Peace Fest speaker urges US to disband its military, rely solely on nonviolent tactics
By Tim Mekeel
Lancaster News online
September 24, 2017
The goals of nationally known peace activist John Dear go beyond the obvious.
Dear, the keynote speaker at the inaugural Lancaster Peace Fest on Sunday, not only urged America to avoid a war with North Korea.
He also called for America to disband its military and use the money that would have gone to the defense budget for feeding starving children and sheltering immigrants.
“We say today, war and violence don’t work. War and violence are a dead end. War and violence are not the way toward a peaceful world. War and violence are not the will of the God of peace,” said Dear.
“War and violence are sinful, immoral, illegal (and) just downright impractical. The time has come for a new culture of peace and nonviolence,” he told about 300 people in Binns Park on North Queen Street in downtown Lancaster.
Dear called on America to “seek nonviolent solutions for peace” and to “let the U.N. (United Nations) resolve all the crises.”
In his 15-minute remarks, Dear did not address how deleting the nation’s military muscle might affect America’s negotiating position with foreign despots or the
U.N.’s ability to intervene in an armed conflict.
Numerous times, Dear asked the audience members if they supported his statements; they always responded with a hearty cheer.
Nobel Peace Prize nominee
Dear, 58, is a Catholic priest, author and speaker who’s been nominated four times for the Nobel Peace Prize and arrested 85 times for protesting, once serving a year in jail.
The resident of Santa Fe, New Mexico, spoke as tension grows between the United States and North Korea, with President Donald Trump and North Korean leader Kim Jong-un trading insults and threats.
“We are saying today, in the name of the God of peace, don’t go to war with North Korea. … Don’t start World War III. Stop all the wars. … War never leads to lasting peace,” he said.
Dear maintained that America has embraced a culture of violence so tightly that its citizens can no longer imagine a world without war, racism, sexism and environmental destruction.
“We’re all totally blind now. There’s no vision. This is our job as peacemakers — to help everyone reclaim the imagination for peace. That’s what you’re doing today in Lancaster,” he said.
Dear recalled the words of the late civil-rights leader Martin Luther King Jr., who said the day before he was assassinated in Memphis in 1968:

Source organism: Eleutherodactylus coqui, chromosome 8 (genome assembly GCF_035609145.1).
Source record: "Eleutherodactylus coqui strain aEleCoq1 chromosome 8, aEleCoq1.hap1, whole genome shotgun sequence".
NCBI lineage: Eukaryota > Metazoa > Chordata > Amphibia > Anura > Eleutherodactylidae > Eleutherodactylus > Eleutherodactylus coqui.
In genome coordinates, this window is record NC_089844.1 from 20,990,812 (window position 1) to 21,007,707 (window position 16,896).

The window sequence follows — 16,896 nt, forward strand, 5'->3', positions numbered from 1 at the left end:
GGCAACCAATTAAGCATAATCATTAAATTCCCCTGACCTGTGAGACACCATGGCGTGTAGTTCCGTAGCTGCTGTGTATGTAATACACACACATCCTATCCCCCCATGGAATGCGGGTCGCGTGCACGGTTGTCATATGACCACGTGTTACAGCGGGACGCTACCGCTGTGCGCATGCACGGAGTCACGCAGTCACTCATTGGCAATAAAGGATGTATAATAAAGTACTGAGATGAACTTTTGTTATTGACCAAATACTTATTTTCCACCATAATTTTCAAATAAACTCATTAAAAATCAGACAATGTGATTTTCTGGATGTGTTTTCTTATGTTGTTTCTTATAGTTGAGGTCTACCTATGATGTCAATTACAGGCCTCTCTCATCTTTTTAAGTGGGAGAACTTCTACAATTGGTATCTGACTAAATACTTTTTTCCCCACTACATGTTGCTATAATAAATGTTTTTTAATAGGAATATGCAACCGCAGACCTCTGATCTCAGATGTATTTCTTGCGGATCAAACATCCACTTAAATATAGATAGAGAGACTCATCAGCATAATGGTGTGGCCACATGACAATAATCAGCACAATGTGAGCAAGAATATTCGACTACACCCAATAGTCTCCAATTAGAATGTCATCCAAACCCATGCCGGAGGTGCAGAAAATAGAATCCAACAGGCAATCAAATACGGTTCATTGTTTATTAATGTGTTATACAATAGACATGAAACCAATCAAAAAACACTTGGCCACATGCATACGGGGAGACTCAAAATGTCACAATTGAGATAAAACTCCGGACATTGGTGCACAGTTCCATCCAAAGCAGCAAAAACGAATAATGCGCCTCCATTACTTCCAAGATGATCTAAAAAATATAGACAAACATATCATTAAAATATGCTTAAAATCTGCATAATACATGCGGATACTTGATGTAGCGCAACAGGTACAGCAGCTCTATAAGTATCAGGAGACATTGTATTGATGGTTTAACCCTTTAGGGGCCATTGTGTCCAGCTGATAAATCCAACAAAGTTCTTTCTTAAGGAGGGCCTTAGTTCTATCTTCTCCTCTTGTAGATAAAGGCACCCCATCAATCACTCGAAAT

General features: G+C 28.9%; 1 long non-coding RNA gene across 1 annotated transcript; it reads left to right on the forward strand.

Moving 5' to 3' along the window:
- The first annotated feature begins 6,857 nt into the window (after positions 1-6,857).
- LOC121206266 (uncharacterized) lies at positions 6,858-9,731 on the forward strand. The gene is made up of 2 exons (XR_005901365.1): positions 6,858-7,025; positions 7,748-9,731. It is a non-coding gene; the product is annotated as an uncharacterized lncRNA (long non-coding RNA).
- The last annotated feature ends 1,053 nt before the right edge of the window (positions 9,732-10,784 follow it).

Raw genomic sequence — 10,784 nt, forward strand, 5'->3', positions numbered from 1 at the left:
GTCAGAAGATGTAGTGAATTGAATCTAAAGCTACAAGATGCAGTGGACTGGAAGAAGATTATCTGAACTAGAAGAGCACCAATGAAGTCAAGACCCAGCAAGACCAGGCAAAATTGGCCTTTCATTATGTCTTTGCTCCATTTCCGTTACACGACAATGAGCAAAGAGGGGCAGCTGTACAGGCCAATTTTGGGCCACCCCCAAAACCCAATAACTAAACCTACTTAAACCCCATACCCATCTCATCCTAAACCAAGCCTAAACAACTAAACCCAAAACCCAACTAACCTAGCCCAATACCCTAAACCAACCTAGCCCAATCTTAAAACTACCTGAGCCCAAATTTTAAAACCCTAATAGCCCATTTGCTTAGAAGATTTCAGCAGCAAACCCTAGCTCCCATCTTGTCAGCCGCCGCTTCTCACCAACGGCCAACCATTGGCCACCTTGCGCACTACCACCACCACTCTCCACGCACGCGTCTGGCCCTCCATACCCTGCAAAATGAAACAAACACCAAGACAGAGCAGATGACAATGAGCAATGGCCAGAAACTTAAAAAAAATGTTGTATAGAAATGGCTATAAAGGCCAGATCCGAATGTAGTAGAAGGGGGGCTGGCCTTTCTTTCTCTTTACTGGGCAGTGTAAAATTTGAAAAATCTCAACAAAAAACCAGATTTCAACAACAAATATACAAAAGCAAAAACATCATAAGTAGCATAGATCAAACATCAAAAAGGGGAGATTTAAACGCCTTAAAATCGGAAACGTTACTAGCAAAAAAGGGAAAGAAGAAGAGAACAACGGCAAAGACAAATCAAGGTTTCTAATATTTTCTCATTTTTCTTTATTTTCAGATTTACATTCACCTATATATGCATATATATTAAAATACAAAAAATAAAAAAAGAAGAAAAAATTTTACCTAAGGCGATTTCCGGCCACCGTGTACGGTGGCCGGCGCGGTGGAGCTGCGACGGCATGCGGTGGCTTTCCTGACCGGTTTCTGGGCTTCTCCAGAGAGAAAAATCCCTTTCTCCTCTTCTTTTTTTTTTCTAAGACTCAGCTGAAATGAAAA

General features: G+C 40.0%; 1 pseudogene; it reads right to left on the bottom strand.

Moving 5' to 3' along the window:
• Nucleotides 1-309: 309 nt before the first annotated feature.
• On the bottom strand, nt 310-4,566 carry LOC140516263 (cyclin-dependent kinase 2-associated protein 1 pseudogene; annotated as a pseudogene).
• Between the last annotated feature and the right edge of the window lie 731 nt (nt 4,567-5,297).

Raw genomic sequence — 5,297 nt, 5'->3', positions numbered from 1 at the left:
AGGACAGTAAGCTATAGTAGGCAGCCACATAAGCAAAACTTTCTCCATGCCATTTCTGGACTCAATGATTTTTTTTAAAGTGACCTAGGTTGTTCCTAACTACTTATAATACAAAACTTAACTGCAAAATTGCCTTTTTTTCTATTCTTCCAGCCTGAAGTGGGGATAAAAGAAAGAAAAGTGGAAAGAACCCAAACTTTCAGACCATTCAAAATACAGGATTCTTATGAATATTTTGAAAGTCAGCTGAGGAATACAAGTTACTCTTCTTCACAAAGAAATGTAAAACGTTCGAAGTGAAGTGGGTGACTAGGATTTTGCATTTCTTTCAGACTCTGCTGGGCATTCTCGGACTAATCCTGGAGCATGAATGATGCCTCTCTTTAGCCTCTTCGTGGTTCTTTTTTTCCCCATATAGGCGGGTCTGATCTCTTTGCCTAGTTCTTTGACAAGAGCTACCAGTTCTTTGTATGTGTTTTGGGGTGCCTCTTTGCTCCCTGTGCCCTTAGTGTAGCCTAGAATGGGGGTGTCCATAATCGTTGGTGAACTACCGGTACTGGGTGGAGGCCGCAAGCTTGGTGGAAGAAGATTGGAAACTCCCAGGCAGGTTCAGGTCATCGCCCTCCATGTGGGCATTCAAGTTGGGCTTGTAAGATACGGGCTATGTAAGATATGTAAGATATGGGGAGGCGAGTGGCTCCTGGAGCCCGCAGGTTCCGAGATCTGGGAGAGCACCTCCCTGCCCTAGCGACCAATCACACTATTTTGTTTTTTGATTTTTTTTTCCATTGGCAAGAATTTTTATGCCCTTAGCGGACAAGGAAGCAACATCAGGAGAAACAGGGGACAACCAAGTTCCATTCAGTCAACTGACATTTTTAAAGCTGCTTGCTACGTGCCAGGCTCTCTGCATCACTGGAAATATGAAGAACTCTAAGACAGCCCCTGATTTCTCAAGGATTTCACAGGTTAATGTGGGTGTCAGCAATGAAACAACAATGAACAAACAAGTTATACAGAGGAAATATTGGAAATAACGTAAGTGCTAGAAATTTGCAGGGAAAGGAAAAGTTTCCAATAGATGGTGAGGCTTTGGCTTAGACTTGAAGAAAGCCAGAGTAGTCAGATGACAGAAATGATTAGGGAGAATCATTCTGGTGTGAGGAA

“It is no longer a choice between violence and nonviolence in this world; it’s nonviolence or nonexistence. That is where we are today.”
That means, said Dear, “We all have to rise to the occasion in this dark time and become our best selves — people of active, creative, loving, public, even revolutionary nonviolence.”
Nonviolence has a track record of success in America, he said, citing the movements for peace during the Vietnam War, civil rights, women’s suffrage, and other causes.
“Nonviolence means power, friends. We are not powerless. Don’t let anyone tell you that. We have the power to change the world nonviolently. Positive social change only comes about, in the long haul, from the people-power method of bottom-up grassroots movements,” he said.
Calls for local action
Dear urged residents of Lancaster city and county to launch a “Nonviolent Lancaster” movement, where “every sector of the community” embraces, teaches, preaches and/or practices the concept.
Some 50 U.S. cities have such movements under the banner Campaign Nonviolence, said Dear, an initiative launched by a nonprofit Pace e Bene (Italian for “peace and all good.”)
Festival sponsor Peace Action Network of Lancaster hoped the day’s events can help convert a culture of violence into a culture of nonviolence, said Brad Wolf.
Wolf, who co-founded the group with Mark and Nicole Temons, said 30 community organizations were invited to the festival to share what they’re doing in that area. About 22 attended.
“People think peace is pie in t sky,” said Wolf. “But our emphasis is that peace is practical. It can be done — and it can be done through the techniques of nonviolence and working through a lot of these community organizations.”
Kathi Rendall, of Parkesburg, said U.S./North Korea tension has created “scary” times. The only good coming from it, she said, is that it’s “mobilized more people to be active” in the peace movement.
Among those in the audience who’re newly involved were Matt and Judy Krebs of Lancaster, whose daughter Anika, 13, is a cellist in the Music For Everyone string orchestra that performed at the event.
“We want to be a part of a new vision for peace and nonviolence for our culture,” said Matt Krebs.
The audience also had long-time activists who were happy to see the peace movement being renewed and were happy to encourage it.
“I’ve been working on peace initiatives since the 1960s, so I try to support it when I’m able,” said Lititz resident Barry Kauffman, who spent 30 years as executive director of watchdog group Common Cause Pennsylvania.
“It’s nice to see the movement is still alive and hopefully regaining momentum,” he said.
His partner, Rebecca Doster, who also became involved in the peace movement in the 1960s, was encouraged by the turnout Sunday.
“It’s exciting to see a younger generation becoming aware,” she said. “Awareness is key. Awareness breeds a desire to learn, and a desire to learn breeds a desire to act.”